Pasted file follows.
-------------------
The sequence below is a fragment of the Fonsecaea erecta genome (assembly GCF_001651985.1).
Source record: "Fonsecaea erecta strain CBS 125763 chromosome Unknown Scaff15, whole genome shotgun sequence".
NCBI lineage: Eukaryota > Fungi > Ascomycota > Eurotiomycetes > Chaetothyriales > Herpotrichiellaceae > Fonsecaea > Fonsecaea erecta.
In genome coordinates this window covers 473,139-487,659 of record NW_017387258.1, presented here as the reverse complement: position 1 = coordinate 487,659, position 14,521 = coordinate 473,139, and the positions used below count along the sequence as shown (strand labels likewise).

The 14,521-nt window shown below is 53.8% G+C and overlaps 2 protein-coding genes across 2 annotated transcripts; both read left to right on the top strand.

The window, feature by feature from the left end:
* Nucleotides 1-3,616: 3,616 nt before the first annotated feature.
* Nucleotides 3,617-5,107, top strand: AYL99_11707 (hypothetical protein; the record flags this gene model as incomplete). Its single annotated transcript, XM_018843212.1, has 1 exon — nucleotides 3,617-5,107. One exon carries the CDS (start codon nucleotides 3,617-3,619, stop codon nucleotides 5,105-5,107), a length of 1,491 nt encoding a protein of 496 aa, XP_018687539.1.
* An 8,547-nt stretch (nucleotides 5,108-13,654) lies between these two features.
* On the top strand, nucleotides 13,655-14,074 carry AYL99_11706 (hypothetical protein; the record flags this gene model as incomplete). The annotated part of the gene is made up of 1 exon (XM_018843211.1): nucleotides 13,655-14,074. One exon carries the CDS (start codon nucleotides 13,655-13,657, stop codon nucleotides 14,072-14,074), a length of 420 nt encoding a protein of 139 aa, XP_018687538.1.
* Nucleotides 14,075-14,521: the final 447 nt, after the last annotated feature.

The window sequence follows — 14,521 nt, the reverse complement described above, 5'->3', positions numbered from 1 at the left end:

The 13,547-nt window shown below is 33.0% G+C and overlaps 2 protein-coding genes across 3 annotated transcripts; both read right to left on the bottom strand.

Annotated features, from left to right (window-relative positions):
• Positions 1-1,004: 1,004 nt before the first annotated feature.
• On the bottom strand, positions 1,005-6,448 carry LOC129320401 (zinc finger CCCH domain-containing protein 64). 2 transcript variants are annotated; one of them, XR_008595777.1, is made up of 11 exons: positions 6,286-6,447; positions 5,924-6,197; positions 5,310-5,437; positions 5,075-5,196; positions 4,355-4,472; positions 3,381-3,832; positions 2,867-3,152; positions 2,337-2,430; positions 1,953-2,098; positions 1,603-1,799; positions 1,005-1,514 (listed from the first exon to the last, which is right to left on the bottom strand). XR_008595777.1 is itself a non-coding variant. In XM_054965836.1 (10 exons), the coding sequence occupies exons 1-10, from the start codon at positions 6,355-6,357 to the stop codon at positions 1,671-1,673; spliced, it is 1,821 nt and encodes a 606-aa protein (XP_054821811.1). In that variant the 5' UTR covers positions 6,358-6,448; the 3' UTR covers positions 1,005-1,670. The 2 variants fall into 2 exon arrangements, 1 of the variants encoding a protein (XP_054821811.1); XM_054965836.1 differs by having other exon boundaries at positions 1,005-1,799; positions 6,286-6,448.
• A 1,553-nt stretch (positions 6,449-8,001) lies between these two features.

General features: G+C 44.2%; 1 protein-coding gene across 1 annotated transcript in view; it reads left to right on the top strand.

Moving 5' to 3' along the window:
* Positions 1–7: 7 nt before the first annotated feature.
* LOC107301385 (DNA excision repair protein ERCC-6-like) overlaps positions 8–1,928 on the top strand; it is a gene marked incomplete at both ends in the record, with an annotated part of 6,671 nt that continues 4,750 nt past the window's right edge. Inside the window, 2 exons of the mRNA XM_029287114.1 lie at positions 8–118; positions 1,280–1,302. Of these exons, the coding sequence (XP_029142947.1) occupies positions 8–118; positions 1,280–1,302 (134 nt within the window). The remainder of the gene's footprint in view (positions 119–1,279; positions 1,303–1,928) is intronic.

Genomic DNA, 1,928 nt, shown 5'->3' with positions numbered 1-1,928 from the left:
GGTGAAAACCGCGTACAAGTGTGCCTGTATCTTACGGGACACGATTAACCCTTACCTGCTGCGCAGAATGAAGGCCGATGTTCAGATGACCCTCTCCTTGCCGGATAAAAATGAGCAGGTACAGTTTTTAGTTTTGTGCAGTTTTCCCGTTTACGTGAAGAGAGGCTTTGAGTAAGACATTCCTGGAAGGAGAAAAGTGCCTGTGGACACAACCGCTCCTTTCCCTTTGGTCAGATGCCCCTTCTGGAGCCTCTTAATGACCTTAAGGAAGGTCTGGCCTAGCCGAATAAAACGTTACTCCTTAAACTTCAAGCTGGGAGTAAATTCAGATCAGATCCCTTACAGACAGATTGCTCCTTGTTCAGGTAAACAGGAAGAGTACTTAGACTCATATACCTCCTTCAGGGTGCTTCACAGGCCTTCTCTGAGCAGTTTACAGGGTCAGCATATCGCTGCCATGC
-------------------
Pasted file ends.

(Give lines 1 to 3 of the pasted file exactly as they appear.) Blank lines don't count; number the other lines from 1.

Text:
The sequence below is a fragment of the Fonsecaea erecta genome (assembly GCF_001651985.1).
Source record: "Fonsecaea erecta strain CBS 125763 chromosome Unknown Scaff15, whole genome shotgun sequence".
NCBI lineage: Eukaryota > Fungi > Ascomycota > Eurotiomycetes > Chaetothyriales > Herpotrichiellaceae > Fonsecaea > Fonsecaea erecta.